But hasn’t the BJP already lost too much time and initiative in this triangular battle with Dikshit and Kejriwal, even giving the latter some mileage? Harsh Vardhan said, “It is for the party to assess. My personal view is that we are running against time.” Some other Delhi BJP leaders agree with Harsh Vardhan. But an old wisdom, “better late than never”, is the new guiding mantra for an increasing number of party leaders.
The changing signs are visible as a shift in focus begins to take place from the incumbent Delhi unit BJP president Vijay Goel to Dr Harsh Vardhan. The latter’s home in East Delhi’s Krishna Nagar is abuzz with heightened activity, enthusiastic party workers and ticket seekers crowding every inch of the area.
But Goel is no pushover. He has been in Parivar politics for long, since the time he won Delhi University Students Union elections in 1977-78, then was Lok Sabha MP for three times, a union minister of state in the Vajpayee government and national general secretary of the party.
Goel has aspired to be the Delhi BJP's chief ministerial candidate and has worked for years with that cherished dream. He has been a fighter and has been working hard to mobilize people and reorganize the party. But unfortunately for him he is not seen to be the right face to take on Dikshit and Kejriwal in one go. In fact there are many within the BJP and outside who believe that Kejriwal was able to gain some traction among a section of anti-Congress voters just because Goel was not taken as the right alternative. Though Goel did not have any charge of wrongdoing, somehow public perception on him is hugely mixed.
The other mistake that he committed was to go solo, working full time to project himself as the saviour of the party in Delhi and keeping all other leaders at arm's length either in decision making or in programmes of mobilization. It took to a situation where it virtually became Goel versus the rest in the Delhi BJP. Goel’s close supporters are talking of his wounded pride and the sabotage potential that he may have in the coming elections.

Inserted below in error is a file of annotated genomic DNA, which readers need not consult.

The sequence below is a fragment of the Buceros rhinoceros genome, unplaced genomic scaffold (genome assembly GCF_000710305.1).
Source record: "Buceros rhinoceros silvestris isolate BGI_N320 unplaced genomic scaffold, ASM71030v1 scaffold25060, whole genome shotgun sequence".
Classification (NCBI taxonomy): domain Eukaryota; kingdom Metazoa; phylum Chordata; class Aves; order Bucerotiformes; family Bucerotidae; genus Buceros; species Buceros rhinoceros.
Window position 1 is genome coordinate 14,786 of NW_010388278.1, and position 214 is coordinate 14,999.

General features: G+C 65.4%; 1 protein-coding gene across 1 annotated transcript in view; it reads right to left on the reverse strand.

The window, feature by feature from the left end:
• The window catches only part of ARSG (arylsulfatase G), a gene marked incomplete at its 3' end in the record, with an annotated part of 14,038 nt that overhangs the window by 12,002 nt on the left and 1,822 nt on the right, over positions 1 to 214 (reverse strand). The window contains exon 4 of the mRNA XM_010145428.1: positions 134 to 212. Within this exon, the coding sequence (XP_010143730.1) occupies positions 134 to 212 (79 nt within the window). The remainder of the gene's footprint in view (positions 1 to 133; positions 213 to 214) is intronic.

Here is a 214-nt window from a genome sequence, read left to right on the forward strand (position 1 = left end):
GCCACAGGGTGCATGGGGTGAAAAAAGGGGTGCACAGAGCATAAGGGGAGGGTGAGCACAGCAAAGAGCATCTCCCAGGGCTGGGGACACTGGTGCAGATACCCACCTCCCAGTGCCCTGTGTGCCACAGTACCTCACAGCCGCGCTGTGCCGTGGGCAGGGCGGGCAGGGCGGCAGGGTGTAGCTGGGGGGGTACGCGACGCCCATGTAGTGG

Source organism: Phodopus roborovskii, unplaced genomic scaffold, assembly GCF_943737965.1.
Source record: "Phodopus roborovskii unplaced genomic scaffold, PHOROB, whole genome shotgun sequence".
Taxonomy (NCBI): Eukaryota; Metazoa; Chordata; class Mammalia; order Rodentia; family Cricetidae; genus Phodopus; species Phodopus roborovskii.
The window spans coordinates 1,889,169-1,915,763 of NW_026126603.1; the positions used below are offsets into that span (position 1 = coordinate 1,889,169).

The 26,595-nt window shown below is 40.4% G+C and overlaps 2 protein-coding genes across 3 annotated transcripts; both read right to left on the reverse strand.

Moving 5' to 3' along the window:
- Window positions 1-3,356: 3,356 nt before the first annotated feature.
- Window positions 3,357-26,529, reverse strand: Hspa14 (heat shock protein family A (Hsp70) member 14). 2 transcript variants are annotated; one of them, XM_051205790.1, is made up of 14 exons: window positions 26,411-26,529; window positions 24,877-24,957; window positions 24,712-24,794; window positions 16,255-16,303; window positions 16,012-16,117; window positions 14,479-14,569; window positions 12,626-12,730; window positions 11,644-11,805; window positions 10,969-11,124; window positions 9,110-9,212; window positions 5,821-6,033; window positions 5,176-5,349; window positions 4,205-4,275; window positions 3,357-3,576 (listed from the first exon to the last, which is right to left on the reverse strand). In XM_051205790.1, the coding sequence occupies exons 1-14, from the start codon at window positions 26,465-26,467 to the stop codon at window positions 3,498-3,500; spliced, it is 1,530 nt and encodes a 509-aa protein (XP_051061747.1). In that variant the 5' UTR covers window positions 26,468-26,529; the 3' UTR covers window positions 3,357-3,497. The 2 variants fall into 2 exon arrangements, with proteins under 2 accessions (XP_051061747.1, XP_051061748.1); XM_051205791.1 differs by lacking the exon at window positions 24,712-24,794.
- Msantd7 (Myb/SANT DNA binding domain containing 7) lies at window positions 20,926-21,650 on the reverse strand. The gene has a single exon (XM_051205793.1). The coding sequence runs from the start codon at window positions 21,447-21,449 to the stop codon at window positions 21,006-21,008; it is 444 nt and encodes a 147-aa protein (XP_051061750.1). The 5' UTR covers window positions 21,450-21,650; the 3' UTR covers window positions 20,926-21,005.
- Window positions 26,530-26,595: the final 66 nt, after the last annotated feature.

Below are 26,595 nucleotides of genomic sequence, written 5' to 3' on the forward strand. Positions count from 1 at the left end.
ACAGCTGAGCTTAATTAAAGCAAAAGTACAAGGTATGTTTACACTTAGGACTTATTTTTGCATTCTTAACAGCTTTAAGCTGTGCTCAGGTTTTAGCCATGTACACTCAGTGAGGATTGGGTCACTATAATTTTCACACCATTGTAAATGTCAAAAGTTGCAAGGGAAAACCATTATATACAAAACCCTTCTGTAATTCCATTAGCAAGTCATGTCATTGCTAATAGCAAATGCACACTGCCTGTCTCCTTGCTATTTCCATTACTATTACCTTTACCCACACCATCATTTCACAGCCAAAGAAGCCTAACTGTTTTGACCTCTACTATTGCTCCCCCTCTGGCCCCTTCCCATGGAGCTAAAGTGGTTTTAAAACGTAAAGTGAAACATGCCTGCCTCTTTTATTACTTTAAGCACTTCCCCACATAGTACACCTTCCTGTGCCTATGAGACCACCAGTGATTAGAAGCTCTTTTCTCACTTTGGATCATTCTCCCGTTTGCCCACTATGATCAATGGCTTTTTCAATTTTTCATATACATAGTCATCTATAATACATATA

Sources said decision making was delayed precisely for this reason. Senior leaders are trying to convince Goel that it is only in the fitness of things that he cooperate with Harsh Vardhan and wait for his time and turn. He will have a good chance and right in-house credentials in the party during and after the Parliamentary elections that will follow. He is said to have been given a clear hint when he met Rajnath Singh and Narendra Modi yesterday, ahead of the Central Election Committee meeting at the party headquarters.
Talking on Goel’s damage potential, a senior BJP leader told Firstpost that “once the decision is formalized he will have no option but to fall in line, if he has to do politics of the BJP. He has a long career ahead of him, he knows that any wrongdoing on his part could cost him heavily. That workers are with the party, they are not his personal fan following. Most of them have already come to terms with the changed scenario.”
Vijay Goel is a seasoned go-getter politician but this time around he has been humbled by a soft spoken, straight, no-nonsense colleague Harsh Vardhan. He can also blame it on his party’s 2008 experience when it lost to Sheila Dikshit primarily because it projected a wrong candidate, Vijay Kumar Malhotra.
Updated Date: Oct 23, 2013 15:13 PM